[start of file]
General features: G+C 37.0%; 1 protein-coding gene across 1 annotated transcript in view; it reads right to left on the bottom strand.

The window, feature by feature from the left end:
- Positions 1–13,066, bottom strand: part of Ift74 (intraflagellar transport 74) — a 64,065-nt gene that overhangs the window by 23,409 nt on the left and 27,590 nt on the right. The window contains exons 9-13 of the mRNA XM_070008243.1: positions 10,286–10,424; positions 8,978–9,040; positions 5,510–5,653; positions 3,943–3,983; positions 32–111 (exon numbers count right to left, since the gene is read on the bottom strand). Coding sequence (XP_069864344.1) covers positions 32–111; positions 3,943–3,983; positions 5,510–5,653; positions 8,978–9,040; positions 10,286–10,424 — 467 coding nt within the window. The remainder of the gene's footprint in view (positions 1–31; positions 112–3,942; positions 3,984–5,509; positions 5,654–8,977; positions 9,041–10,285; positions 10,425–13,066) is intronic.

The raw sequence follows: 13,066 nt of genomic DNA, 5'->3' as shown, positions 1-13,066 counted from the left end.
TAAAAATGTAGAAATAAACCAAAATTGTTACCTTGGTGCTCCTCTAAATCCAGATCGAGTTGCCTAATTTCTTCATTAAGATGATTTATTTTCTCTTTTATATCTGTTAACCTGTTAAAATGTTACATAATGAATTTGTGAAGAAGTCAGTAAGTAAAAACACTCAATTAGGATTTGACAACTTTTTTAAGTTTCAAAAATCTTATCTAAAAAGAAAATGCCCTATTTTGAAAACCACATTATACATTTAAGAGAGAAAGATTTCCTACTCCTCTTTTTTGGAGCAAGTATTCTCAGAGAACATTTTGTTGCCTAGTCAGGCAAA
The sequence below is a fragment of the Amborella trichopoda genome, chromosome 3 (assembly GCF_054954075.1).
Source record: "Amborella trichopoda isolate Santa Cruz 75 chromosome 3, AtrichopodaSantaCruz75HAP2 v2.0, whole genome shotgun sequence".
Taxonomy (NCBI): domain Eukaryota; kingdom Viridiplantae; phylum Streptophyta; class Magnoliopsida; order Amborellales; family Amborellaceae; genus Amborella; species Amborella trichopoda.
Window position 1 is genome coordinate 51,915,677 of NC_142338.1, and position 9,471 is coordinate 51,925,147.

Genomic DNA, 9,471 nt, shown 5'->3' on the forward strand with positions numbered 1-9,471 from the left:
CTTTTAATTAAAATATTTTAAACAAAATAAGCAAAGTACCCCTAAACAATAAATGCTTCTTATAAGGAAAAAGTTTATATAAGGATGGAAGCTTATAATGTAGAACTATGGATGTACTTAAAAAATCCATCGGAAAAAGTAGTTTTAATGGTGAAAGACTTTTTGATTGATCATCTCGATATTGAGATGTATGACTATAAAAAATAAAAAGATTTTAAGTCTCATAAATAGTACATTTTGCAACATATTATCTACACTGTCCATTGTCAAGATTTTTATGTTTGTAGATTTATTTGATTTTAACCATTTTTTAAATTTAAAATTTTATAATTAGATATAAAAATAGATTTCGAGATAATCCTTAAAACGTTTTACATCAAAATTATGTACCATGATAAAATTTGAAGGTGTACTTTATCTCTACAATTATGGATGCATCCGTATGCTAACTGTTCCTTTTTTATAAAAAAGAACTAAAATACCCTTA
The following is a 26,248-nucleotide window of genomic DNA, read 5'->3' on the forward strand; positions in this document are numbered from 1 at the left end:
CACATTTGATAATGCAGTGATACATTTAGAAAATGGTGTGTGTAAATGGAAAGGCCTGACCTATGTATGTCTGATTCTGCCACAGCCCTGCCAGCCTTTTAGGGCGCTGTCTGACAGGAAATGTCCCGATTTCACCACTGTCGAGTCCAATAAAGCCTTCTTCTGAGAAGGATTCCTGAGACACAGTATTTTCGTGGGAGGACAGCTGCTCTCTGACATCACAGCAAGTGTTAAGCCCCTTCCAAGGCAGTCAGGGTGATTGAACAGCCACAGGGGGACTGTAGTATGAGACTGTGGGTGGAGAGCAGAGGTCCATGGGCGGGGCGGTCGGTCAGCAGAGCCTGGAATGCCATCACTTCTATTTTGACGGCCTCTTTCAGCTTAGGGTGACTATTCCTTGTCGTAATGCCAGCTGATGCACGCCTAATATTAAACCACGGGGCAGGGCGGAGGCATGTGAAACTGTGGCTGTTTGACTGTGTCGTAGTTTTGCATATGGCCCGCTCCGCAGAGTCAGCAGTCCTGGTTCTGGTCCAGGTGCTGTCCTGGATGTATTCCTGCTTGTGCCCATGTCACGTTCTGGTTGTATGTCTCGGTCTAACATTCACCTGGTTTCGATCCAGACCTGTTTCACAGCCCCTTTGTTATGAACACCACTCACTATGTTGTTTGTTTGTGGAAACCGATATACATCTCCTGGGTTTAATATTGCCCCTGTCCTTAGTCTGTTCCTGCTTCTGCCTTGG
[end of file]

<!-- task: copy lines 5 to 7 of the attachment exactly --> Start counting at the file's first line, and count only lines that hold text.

TAAAAATGTAGAAATAAACCAAAATTGTTACCTTGGTGCTCCTCTAAATCCAGATCGAGTTGCCTAATTTCTTCATTAAGATGATTTATTTTCTCTTTTATATCTGTTAACCTGTTAAAATGTTACATAATGAATTTGTGAAGAAGTCAGTAAGTAAAAACACTCAATTAGGATTTGACAACTTTTTTAAGTTTCAAAAATCTTATCTAAAAAGAAAATGCCCTATTTTGAAAACCACATTATACATTTAAGAGAGAAAGATTTCCTACTCCTCTTTTTTGGAGCAAGTATTCTCAGAGAACATTTTGTTGCCTAGTCAGGCAAA
The sequence below is a fragment of the Amborella trichopoda genome, chromosome 3 (assembly GCF_054954075.1).
Source record: "Amborella trichopoda isolate Santa Cruz 75 chromosome 3, AtrichopodaSantaCruz75HAP2 v2.0, whole genome shotgun sequence".